HKUST first when it comes to women in top positions at Hong Kong universities
Females make up half of the vice-presidents at the institution – the best among the city’s publicly funded universities
Half of the Hong Kong University of Science and Technology’s vice-presidents are female, making the gender representation at that level the highest among the city’s publicly funded universities.
The feat came after the university recently appointed Dr Sabrina Lin Man-yee as vice-president for institutional advancement, making her the second woman with that rank out of four at HKUST.
Other publicly funded universities that also have women at that seniority are Polytechnic University with two out of five vice-presidents or provosts being female, Chinese University with two out of six, Education University with one out of three, and the University of Hong Kong with one out of seven.
Lin, speaking to reporters at a media gathering recently, revealed that 30 to 35 per cent of the university’s recent hires were female, quite a feat for an institution that focused mainly on male-dominated fields.
In addition, the university’s female faculty grew by about 80 per cent over the last 10 years, said Lin, a Hong Kong native whose appointment started in November.
Before joining HKUST, Lin held a number of executive positions at IT companies such as Cisco Systems and Hewlett-Packard. She was also co-founder of two start-ups in Silicon Valley, one of which focused on the commercialisation of educational research.
The university’s other female vice-president, Professor Nancy Ip Yuk-yu, an internationally known expert on neurodegenerative diseases, was appointed in November 2016. Ip is in charge of research and graduate studies. She was also HKUST’s first female dean.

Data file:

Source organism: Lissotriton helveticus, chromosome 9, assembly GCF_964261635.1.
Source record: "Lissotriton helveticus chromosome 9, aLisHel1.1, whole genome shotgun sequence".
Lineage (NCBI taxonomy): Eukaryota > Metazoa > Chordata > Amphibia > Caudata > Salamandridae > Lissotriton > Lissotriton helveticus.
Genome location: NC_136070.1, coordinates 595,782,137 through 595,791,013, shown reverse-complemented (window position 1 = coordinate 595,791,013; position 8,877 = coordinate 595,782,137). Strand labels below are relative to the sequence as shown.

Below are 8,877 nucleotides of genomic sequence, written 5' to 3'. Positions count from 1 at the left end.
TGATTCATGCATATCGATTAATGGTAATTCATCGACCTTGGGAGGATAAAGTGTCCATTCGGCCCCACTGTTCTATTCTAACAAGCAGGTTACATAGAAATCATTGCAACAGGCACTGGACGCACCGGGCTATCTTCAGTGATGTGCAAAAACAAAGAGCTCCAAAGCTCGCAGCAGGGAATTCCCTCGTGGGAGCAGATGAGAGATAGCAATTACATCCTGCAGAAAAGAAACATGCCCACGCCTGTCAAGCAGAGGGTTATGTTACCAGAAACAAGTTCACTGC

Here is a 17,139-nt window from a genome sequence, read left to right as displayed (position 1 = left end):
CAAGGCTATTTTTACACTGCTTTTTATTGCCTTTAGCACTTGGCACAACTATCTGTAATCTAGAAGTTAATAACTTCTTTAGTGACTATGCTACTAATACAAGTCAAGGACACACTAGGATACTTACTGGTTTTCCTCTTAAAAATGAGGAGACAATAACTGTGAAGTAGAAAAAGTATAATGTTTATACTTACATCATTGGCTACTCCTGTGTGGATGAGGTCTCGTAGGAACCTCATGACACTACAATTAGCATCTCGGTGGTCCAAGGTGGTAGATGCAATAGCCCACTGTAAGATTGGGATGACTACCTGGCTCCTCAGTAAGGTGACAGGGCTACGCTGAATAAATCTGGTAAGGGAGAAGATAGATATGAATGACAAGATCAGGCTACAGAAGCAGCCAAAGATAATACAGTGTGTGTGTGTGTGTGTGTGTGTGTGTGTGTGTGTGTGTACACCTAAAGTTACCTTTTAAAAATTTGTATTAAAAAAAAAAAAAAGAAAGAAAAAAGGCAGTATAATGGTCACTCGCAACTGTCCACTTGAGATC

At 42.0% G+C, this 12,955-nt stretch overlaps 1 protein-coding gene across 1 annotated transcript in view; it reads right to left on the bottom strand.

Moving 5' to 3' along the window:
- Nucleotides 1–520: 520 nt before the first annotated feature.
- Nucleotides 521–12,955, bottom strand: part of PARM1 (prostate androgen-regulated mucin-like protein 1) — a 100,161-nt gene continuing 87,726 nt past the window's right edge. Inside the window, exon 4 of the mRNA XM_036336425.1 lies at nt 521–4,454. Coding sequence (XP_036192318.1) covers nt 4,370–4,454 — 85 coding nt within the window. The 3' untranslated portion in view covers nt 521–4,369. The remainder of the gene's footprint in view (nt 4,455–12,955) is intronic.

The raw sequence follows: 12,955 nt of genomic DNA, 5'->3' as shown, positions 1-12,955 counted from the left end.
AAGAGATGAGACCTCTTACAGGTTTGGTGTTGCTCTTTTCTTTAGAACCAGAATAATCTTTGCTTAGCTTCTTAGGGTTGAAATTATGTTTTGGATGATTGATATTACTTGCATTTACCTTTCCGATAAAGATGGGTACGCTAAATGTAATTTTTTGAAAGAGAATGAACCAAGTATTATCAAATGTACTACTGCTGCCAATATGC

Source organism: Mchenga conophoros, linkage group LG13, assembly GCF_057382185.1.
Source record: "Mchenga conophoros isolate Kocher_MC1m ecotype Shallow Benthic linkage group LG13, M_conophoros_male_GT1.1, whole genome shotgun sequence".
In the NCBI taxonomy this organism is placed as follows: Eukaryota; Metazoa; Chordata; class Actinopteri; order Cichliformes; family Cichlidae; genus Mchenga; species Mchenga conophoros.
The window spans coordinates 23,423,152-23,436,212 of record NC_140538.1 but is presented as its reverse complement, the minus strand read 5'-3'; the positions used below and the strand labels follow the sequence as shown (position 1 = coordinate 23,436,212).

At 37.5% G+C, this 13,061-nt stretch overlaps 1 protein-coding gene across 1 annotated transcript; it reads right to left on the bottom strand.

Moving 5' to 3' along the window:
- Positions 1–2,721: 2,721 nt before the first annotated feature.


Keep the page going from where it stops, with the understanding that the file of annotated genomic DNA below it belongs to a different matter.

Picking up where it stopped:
Speaking ahead of International Women’s Day on Thursday, Hong Kong-born Ip shared how she managed to carve out a career in a male-dominated field.
She said it was important for her to have role models, one of whom was Italian Nobel laureate Rita Levi-Montalcini, who was honoured for her work in neurobiology.
“Levi-Montalcini dedicated her life to science,” said Ip, who holds a PhD in pharmacology from Harvard Medical School.
“She worked every day up until she was 103 years old, when she passed away, going to laboratories to teach students and chat with them.”
Ip hoped she too could inspire female students who had an interest in science.
“I’ve been interested in science since I was in secondary school,” she said.
“At university, I did a chemistry study on a drug and that made me realise this was what I wanted to do in my career.”
Ip further found her passion for studying the brain when she was doing research.
Her major research interests are in neural development and function as well as drug discovery for neurodegenerative conditions such as Alzheimer’s disease.
Ip was also grateful for her family’s support.
“My husband, son and daughter are all very understanding,” she said.
Ip helped set up policies at the university to help female professors, including reducing the teaching workload of those with a newborn baby.